George Floyd’s murder on May 25 has been the catalyst for profound changes in public opinion and shifts in popular culture in a short period of time.
So far, the most dramatic cultural changes have included dramatic growth in support for Black Lives Matters and the dramatic decision by NASCAR to ban Confederate flags at the races. To top things off, HBO initially booted the classic movie “Gone with the Wind” off its schedule for its racist content.
Back in 2018, there were more Americans who opposed BLM than there were who supported the movement. Shortly before Floyd’s death, support outweighed opposition by 17 percentage points. Two weeks later, net support grew to 28 percent. The approval for the movement surged with blacks, Hispanics, millennials and Democrats.
With a fan base anchored deep in Dixie, Confederate flags are as common at NASCAR races as angry tweets out of the White House. But last week in a classic “when hell freezes over” moment, the car racing league announced a ban on the rebel flags. In a statement, the league declared “The presence of the Confederate flag at NASCAR events runs contrary to our commitment to providing a welcoming and inclusive climate for all fans.”
The public shock at Floyd’s murder and rampant police brutality has quickly prompted many jurisdictions to take action to reduce the level of violence. Last week, New York Gov. Andrew CuomoAndrew CuomoThe Hill's 12:30 Report - Presented by Facebook - Arizona recount to show Trump's loss by even wider margin Former co-worker accuses Chris Cuomo of sexual harassment in NYT essay NY health chief criticized over state's COVID-19 response resigns MORE (D) signed laws passed by the state legislature that will make police records transparent and end the use of chokeholds. The Louisville City Council passed an ordinance that would ban “no knock” search warrants that led to the death of Breonna Taylor, a city EMT who was killed by police during a search of her home. The District of Columbia City Council voted to ban police chokeholds, tear gas and rubber bullets. A majority of members on the Minneapolis City Council announced that they hoped to eliminate the police department completely.
Donald TrumpDonald TrumpJan. 6 committee chair says panel will issue a 'good number' of additional subpoenas Overnight Defense & National Security — Presented by AM General — Pentagon officials prepare for grilling Biden nominates head of Africa CDC to lead global AIDS response MORE’s ineffective fight against racism and COVID-19 have crippled his re-election campaign. Last week, the Real Clear Politics average for polls on the presidential race had Joe BidenJoe BidenFord to bolster electric vehicle production in multi-billion dollar push Protesters demonstrate outside Manchin's houseboat over opposition to reconciliation package Alabama eyes using pandemic relief funds on prison system MORE with a solid 8.1 percent lead over the president.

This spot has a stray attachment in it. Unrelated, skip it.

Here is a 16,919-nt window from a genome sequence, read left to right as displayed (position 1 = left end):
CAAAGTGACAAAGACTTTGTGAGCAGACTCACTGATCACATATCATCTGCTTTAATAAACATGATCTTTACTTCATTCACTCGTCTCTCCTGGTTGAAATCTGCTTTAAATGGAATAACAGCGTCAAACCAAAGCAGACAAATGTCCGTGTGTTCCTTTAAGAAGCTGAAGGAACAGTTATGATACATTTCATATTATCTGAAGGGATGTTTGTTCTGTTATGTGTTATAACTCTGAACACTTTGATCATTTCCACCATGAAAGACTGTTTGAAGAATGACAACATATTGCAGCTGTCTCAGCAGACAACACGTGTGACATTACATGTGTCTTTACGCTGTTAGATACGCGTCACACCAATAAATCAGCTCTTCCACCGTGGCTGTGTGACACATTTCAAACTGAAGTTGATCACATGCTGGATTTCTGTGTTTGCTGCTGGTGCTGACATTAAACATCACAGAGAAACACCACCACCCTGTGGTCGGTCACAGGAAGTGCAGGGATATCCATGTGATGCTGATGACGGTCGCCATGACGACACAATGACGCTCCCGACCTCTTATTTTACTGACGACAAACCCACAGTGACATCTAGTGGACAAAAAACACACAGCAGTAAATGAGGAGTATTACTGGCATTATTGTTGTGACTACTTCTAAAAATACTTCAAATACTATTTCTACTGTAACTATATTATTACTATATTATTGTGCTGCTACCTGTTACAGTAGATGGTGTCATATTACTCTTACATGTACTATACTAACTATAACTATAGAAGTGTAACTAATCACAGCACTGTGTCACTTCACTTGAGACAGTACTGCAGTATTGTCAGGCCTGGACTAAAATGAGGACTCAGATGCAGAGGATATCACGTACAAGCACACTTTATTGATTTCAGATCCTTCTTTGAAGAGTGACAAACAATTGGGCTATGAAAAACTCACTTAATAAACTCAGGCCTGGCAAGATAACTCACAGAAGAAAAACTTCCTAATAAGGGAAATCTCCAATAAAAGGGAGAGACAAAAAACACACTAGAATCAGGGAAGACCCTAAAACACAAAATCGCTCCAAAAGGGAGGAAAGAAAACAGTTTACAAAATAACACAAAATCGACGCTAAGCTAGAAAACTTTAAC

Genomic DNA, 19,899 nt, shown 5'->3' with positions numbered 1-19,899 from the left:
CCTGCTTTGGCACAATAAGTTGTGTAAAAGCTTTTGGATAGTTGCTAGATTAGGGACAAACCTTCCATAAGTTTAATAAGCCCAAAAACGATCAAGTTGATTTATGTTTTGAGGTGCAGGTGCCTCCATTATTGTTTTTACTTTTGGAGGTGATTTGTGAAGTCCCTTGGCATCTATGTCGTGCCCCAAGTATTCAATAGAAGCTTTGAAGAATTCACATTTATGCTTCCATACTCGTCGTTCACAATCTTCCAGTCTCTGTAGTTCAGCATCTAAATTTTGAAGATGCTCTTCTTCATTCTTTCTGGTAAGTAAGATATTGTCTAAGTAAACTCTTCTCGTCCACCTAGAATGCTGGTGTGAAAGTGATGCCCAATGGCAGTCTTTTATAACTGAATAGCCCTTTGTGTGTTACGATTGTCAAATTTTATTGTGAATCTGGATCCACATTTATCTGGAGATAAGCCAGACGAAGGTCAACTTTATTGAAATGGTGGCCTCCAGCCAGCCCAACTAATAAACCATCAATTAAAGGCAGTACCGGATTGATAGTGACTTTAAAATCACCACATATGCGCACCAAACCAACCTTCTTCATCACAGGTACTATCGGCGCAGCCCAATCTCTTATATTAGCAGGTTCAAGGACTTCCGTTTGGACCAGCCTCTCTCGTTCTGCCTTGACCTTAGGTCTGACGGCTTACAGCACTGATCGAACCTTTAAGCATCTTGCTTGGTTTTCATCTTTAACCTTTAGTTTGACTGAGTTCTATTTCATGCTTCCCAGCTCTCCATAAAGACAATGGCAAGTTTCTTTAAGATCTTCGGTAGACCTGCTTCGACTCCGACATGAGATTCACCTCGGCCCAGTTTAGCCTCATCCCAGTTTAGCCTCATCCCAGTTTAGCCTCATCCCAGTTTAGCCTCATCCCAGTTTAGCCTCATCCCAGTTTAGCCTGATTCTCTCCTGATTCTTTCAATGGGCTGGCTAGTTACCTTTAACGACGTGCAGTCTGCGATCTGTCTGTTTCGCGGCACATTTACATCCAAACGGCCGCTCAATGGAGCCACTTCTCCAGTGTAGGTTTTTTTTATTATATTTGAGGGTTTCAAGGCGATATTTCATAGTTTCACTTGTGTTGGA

The president’s political descent has sent his campaign team scrambling for a message since it’s laughable to argue that America is in great shape after more than 115,00 thousand Americans have lost their lives and millions of people have lost their jobs in the last few months. Last week a national poll by the Wall Street Journal and NBC News showed that 80 percent of the public thought things were out of control in this country.
Trump’s fall from grace is predictable since he has failed to win the battle against the racial and health pandemics facing the nation. Plus, he has been on the wrong side of public opinion on both fronts. Trump pushed aggressively to reopen the economy while most Americans adopted a cautious attitude.
Most Americans see the demonstrations in the aftermath of George Floyd’s murder as protests while the president has derided them as riots.
Changes in attitudes on race have left the president and his party behind in the dust. But some Republicans are starting to jump ship.
Even with a GOP majority, the Senate Armed Services Committee voted to rename bases named after Confederate military figures. Conservative Sen. James LankfordJames Paul LankfordBiden sidesteps GOP on judicial vacancies, for now COVID faith: Are your religious views 'sincerely held'? Overnight Defense & National Security — Presented by AM General — Afghan evacuation still frustrates MORE (R-Okla.) called for a stop to naming military bases after Confederate generals Sunday on ABC’s This Week.
The chokehold that killed Floyd may become a thing of the past. Some GOP members of Congress including Lankford and House Minority Leader Kevin McCarthyKevin McCarthyHouse GOP campaign arm ties vulnerable Democrats to Biden in new ads The Hill's Morning Report - Presented by Alibaba - Democrats argue price before policy amid scramble Fifth House Republican comes out in support of bipartisan infrastructure bill MORE (R.-Calif) have called for an end to the deadly police tactic.
The changes in the racial culture of our nation are encouraging but the real question is whether the recent changes in attitude and culture translate into long term behavior. Friday, an Atlanta police officer shot and killed an unarmed black man at a Wendy’s drive-thru. The next day, protesters torched the place.
Only time will tell if these seismic shifts in public opinion lead to real shifts in behavior. Until then, the carnage will continue, the body count will grow and Donald Trump will likely drag his heels in the dirt.
Brad Bannon is a Democratic pollster and CEO of Bannon Communications Research. He is also the host of a radio podcast “Dateline D.C. With Brad Bannon” that airs on the Progressive Voices Network. Follow him on Twitter @BradBannon.